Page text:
As we continue to hold our breath here in Monroe County, with a careful eye on the rising waters of the mighty Mississippi, we wanted to use this blog space to talk about something very important and timely: flood insurance.
Hopefully, we won’t see a disastrous breach of local levees like we saw in 1993, when floodwaters consumed whole communities in low-lying areas like old Valmeyer and Fults and threatened towns like Prairie du Rocher.
And hopefully, those living in high-risk areas already have flood insurance and are thus prepared for the worst-case scenario, should it happen.
But we don’t want to take any chances by ignoring this very important subject. We care about our community and our clients — past and future. So right now, when all eyes are on the river, it’s a good time to stress a few things. And to remind you not to take your chances when it comes to protecting your home and property from flooding.
Who Needs Flood Insurance
First, some straight talk: Did you know that more than two-thirds of U.S. property owners are unaware that flood insurance is not included in basic homeowner policies?
That’s according to a nationwide survey commissioned by the Federal Emergency Management Agency, which runs the National Flood Insurance Program (NFIP) to help manage risk and protect our communities from flooding.
Flood insurance has, in fact, been a tough sell through the years. It’s estimated that only 30 percent of people in the 100-year floodplain have policies through the NFIP, even though it is mandated for federally-backed home loans in these high-risk areas.
Why? Maybe because of the cost. Coverage can be expensive for people in high-risk zones, with anaverage annual amount of $1,062, including surcharges. That’s an 8 percent increase just over last year.
And people tend to underestimate their need for flood insurance.
Did you know that you are vastly more at risk for flooding than a fire in your home if you live in a 100-year floodplain? That’s right. In high-risk areas, there is an annual flood risk of 1 percent and a 26 percent chance of flooding over the lifetime of a 30-year mortgage, compared to a 9 percent risk of fire over the same period.
And it’s not just high-risk areas that incur damage.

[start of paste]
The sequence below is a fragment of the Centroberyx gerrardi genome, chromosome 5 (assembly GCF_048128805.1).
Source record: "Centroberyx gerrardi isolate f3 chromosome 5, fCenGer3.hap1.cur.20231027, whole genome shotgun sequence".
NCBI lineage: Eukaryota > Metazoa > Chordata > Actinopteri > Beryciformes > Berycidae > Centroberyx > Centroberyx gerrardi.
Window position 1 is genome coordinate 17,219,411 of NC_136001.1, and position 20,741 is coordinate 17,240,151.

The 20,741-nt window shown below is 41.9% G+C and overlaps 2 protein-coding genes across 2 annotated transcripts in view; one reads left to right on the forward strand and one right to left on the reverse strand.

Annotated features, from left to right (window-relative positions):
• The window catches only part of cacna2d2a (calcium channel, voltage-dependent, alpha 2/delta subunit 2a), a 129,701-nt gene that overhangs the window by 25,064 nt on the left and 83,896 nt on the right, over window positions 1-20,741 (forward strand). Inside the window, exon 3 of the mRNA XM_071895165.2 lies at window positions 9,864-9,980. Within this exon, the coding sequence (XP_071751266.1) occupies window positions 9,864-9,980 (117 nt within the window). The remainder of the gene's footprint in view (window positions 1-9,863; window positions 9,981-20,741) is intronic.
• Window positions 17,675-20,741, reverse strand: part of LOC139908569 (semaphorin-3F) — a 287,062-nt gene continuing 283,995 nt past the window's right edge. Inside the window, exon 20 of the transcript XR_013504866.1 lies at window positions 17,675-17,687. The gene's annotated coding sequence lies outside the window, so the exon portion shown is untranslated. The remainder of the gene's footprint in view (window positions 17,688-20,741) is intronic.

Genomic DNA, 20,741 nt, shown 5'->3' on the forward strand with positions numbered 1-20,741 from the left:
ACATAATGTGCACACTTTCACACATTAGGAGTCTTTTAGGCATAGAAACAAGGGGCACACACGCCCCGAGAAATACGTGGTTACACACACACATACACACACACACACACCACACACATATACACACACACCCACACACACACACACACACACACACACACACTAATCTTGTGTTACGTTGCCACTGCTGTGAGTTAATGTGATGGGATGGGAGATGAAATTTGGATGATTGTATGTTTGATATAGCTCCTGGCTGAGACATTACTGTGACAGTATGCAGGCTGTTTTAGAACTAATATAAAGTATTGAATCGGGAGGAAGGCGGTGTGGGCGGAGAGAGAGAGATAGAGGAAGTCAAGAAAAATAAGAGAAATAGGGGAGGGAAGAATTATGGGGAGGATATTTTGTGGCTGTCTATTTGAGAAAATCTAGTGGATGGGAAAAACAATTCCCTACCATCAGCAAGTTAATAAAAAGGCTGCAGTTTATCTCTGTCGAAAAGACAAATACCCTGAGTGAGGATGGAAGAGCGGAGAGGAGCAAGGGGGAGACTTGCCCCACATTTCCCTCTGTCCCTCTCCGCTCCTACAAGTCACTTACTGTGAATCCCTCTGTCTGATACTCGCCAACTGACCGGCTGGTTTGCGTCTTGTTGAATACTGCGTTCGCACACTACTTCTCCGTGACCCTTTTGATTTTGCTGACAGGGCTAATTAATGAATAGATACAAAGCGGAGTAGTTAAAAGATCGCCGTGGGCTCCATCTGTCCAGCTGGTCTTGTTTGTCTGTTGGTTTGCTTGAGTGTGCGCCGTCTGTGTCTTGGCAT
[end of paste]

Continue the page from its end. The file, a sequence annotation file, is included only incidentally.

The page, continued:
According to FEMA, over 20 percent of all flood insurance claims come from low and medium-risk areas, where coverage is available at a lower premium.
So it’s important to do your homework and be familiar with the basics of flood insurance, along with your specific risk based on location. Because you never know when, or where, disaster may strike.
Flood Insurance 411
Those who have lived here long enough remember the flood of 1993. Those who are new to the area surely have heard of it.
It completely devastated parts of Monroe County and other low-lying communities across the region, both in Illinois and Missouri.
It is our most recent reference point for just how mighty the Mississippi can be at times. But it’s not our only reference point. (For a fascinating read on the river bottoms and our love/hate relationship with the Mississippi, make sure to check out this report).
Flooding is the most common and costly natural disaster in the United States, causing billions in economic losses each year, according the Insurance Information Institute. Missouri and Illinois are particularly prone to flooding, ranking first and third in the nation for flood loss claims (see page 10).
Bottom line, flooding can disrupt lives, uproot communities and inundate homes.
Recognizing that, the National Flood Insurance Program was created in 1968. The federal program provides three things: flood insurance, floodplain management and flood hazard mapping.
In a nutshell, it underwrites the majority of residential flood insurance policies in the U.S., and also creates incentives for communities to develop proper floodplain management and land use decisions.
Because rates are set by the government, you won’t see a difference from company to company. Your rate will be determined by your home’s age, location and other factors.
But to qualify, your community must agree to adopt local floodplain ordinances, along with other measures.
Everything you need to know about your flood risk and the insurance program can be found through NFIP’s helpful FAQ.
If you are really short on time, the most important thing I ask you to do is the following:
Find out where you are on the flood map. Flood insurance maps usually are on file in your local government offices, such as the planning and zoning or engineering departments.
Find out whether your community is covered by NFIP. To determine that, search for the name of your town on this PDF.
If you decide you want to purchase flood insurance after following the two steps below, reach out to a participating insurer to learn more about rates. A list of private insurance companies that sell and service NFIP flood insurance policies is available online.
These quick steps will take you a long way as far as flood preparedness goes. And hopefully, it will give you slightly more peace of mind the next time the river decides to crest — because there will be a next time!
Yes, our job is to buy and sell homes. But we also want to help you stay educated on these matters— because your lives and your homes are important to us.
Remember to reach out for any and all of your real estate needs or questions. And stay safe!
First three photos via Curt Simshauser Photo/Cinema.